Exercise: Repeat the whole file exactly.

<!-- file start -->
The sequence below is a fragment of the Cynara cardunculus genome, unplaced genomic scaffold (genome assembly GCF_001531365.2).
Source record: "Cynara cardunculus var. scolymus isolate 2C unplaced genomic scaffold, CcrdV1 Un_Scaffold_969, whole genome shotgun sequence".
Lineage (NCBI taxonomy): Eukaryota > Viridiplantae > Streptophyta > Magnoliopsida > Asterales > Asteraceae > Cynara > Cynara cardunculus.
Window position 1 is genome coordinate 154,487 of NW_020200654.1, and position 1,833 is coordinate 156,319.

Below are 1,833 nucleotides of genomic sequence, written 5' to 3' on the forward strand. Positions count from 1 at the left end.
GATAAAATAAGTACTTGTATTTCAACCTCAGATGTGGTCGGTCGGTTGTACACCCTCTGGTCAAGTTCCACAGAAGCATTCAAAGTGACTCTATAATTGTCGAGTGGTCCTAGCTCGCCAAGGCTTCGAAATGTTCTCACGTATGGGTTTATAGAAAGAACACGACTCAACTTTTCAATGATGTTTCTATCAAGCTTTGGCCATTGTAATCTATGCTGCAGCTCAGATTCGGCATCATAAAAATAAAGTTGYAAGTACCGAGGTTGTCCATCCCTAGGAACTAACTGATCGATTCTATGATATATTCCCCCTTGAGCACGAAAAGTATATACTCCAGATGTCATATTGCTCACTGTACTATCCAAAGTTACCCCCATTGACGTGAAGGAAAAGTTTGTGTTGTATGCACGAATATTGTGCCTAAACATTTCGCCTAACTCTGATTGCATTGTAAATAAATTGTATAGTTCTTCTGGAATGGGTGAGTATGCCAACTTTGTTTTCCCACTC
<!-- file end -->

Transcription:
The sequence below is a fragment of the Cynara cardunculus genome, unplaced genomic scaffold (genome assembly GCF_001531365.2).
Source record: "Cynara cardunculus var. scolymus isolate 2C unplaced genomic scaffold, CcrdV1 Un_Scaffold_969, whole genome shotgun sequence".
Lineage (NCBI taxonomy): Eukaryota > Viridiplantae > Streptophyta > Magnoliopsida > Asterales > Asteraceae > Cynara > Cynara cardunculus.
Window position 1 is genome coordinate 154,487 of NW_020200654.1, and position 1,833 is coordinate 156,319.

Below are 1,833 nucleotides of genomic sequence, written 5' to 3' on the forward strand. Positions count from 1 at the left end.
GATAAAATAAGTACTTGTATTTCAACCTCAGATGTGGTCGGTCGGTTGTACACCCTCTGGTCAAGTTCCACAGAAGCATTCAAAGTGACTCTATAATTGTCGAGTGGTCCTAGCTCGCCAAGGCTTCGAAATGTTCTCACGTATGGGTTTATAGAAAGAACACGACTCAACTTTTCAATGATGTTTCTATCAAGCTTTGGCCATTGTAATCTATGCTGCAGCTCAGATTCGGCATCATAAAAATAAAGTTGYAAGTACCGAGGTTGTCCATCCCTAGGAACTAACTGATCGATTCTATGATATATTCCCCCTTGAGCACGAAAAGTATATACTCCAGATGTCATATTGCTCACTGTACTATCCAAAGTTACCCCCATTGACGTGAAGGAAAAGTTTGTGTTGTATGCACGAATATTGTGCCTAAACATTTCGCCTAACTCTGATTGCATTGTAAATAAATTGTATAGTTCTTCTGGAATGGGTGAGTATGCCAACTTTGTTTTCCCACTC